Thursday, July 16, 2015


In July 2006, after weeks of tough diplomacy and a troubling report on Iran’s secrecy from the International Atomic Energy Agency, we negotiated and passed a UN Security Council resolution demanding that Iran answer lingering questions about its nuclear program. At the time, IAEA inspectors and some countries suspected Iran was hiding parts of the program on its military bases and other undisclosed sites. Iran wasn’t cooperating and the UN Security Council had had enough.

The international community, including Russia and China, gave the Iran Government 30 days to allow unfettered access to the suspected sites in order to alleviate the UN’s concerns about their secret work. Iran refused to allow access to its military sites in 2006 and the UN responded 30 days later with the first of multiple rounds of economic sanctions for their unwillingness to cooperate. Nine years later, Secretary of State John Kerry blinked. President Obama and Mr. Kerry withdrew the current U.S. demands on Iran and rewarded the Islamic Republic with sanctions relief, despite the fact that Iran has never allowed unfettered access to its military bases.

The last nine years have been a colossal and dangerous waste of time. Iran didn’t budge. Sanctions didn’t move them to allow inspections. President Obama’s refusal to learn from Iran’s history may be the reason Iran declares it has obtained a nuke. Maybe Hillary Clinton was right in 2008 when she called Barack Obama “naïve” on foreign policy.

President Obama and his team knew of the previous UN demands on Iran when they took office in January 2009. In fact, President Bush’s team left the Obama White House 5 UN resolutions on Iran with 3 rounds of international sanctions on the Islamic Republic. The demands on Iran to allow UN inspectors unfettered access to all their sites was never met. But the President failed to act on Iran until June 2010, eighteen months after taking office. By the time Mr. Obama got around to noticing the UN’s demand for access, Iran had gotten the message loud and clear: their nuclear program was no longer a top U.S. Government priority.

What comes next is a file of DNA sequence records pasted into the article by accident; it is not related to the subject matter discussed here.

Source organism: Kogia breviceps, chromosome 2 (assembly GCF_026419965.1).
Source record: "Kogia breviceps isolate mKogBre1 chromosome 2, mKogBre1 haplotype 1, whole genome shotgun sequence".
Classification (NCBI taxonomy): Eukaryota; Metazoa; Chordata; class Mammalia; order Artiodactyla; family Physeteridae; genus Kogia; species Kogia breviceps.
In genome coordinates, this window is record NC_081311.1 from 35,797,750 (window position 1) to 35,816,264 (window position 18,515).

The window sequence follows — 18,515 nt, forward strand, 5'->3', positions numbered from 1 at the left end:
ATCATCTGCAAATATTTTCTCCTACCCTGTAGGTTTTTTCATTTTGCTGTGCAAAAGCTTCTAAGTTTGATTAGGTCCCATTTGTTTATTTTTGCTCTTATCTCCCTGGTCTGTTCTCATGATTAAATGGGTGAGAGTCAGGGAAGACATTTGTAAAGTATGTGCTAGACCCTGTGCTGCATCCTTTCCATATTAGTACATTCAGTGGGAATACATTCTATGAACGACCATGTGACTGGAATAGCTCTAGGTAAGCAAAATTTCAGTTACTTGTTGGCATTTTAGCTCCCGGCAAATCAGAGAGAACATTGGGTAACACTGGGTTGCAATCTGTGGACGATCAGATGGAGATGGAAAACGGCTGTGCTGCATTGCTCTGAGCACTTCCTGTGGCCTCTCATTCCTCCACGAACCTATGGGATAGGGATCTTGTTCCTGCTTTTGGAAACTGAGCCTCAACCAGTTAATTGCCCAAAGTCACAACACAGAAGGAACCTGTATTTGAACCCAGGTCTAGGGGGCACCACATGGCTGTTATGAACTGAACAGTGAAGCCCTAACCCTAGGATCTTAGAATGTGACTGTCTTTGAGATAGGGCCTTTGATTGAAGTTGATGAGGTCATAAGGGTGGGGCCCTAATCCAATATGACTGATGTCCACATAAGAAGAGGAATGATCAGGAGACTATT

Iran knew Mr. Obama didn’t demand immediate access to their sites or push to increase international sanctions against them when he took office in 2009. They saw Mr. Obama release the international community’s tension and offer sanction opt-outs and waivers to countries wanting to buy oil from Iran. It was Mr. Obama who ignored the hundreds of international diplomats who had tried and failed to convince Iran to allow anytime, anywhere access to its military sites.

The new Geneva deal violates current Security Council demands because it allows the Islamic Republic to forego full and verified suspension. We may never know what Iran really has in its military facilities. We don’t know if the number of centrifuges they say they have is the actual number they possess. We won’t be able to verify if the amount of enriched uranium they say they have is the actual amount.

The IAEA inspectors still have lingering questions about Iran’s capacity and truthfulness. They still don’t have the answers they have been demanding since 2006 despite the fact that the Security Council put international sanctions on Iran for refusing to allow that access. It’s why the new Iran deal is so troubling. Iran hasn’t come clean but gets rewarded anyway. It is a direct blow to the UN’s credibility.

While Mr. Obama’s new deal says the IAEA will be able to once again appeal to Iran for access to their military sites, we already know Iran’s answer. They’ve been giving the same one since 2006. And now that there is less pressure, more money and fewer sanctions, there is no leverage to force the access.

Richard Grenell is a former spokesman for four United States Ambassadors to the United Nations, most recently Ambassador Zal Khalilzad.

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